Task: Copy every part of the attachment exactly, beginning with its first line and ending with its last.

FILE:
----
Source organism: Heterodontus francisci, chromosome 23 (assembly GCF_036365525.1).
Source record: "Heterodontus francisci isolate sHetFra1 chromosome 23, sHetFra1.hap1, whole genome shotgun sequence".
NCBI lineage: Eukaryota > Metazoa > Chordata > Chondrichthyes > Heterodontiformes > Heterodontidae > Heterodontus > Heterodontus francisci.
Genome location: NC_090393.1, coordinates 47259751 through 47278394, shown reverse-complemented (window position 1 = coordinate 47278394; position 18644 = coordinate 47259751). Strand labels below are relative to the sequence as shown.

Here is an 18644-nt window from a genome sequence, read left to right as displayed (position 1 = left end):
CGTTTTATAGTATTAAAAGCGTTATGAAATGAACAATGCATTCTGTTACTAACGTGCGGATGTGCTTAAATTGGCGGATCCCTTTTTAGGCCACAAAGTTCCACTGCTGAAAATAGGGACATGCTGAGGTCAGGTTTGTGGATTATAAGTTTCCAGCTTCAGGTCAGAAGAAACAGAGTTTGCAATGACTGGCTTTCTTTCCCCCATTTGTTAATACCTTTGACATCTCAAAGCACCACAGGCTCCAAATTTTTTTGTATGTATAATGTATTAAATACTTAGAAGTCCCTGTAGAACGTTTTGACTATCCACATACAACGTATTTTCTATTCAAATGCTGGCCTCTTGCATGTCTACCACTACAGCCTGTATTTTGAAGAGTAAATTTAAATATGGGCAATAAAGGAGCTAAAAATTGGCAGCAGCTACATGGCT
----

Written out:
Source organism: Heterodontus francisci, chromosome 23 (assembly GCF_036365525.1).
Source record: "Heterodontus francisci isolate sHetFra1 chromosome 23, sHetFra1.hap1, whole genome shotgun sequence".
NCBI lineage: Eukaryota > Metazoa > Chordata > Chondrichthyes > Heterodontiformes > Heterodontidae > Heterodontus > Heterodontus francisci.
Genome location: NC_090393.1, coordinates 47259751 through 47278394, shown reverse-complemented (window position 1 = coordinate 47278394; position 18644 = coordinate 47259751). Strand labels below are relative to the sequence as shown.

Here is an 18644-nt window from a genome sequence, read left to right as displayed (position 1 = left end):
CGTTTTATAGTATTAAAAGCGTTATGAAATGAACAATGCATTCTGTTACTAACGTGCGGATGTGCTTAAATTGGCGGATCCCTTTTTAGGCCACAAAGTTCCACTGCTGAAAATAGGGACATGCTGAGGTCAGGTTTGTGGATTATAAGTTTCCAGCTTCAGGTCAGAAGAAACAGAGTTTGCAATGACTGGCTTTCTTTCCCCCATTTGTTAATACCTTTGACATCTCAAAGCACCACAGGCTCCAAATTTTTTTGTATGTATAATGTATTAAATACTTAGAAGTCCCTGTAGAACGTTTTGACTATCCACATACAACGTATTTTCTATTCAAATGCTGGCCTCTTGCATGTCTACCACTACAGCCTGTATTTTGAAGAGTAAATTTAAATATGGGCAATAAAGGAGCTAAAAATTGGCAGCAGCTACATGGCT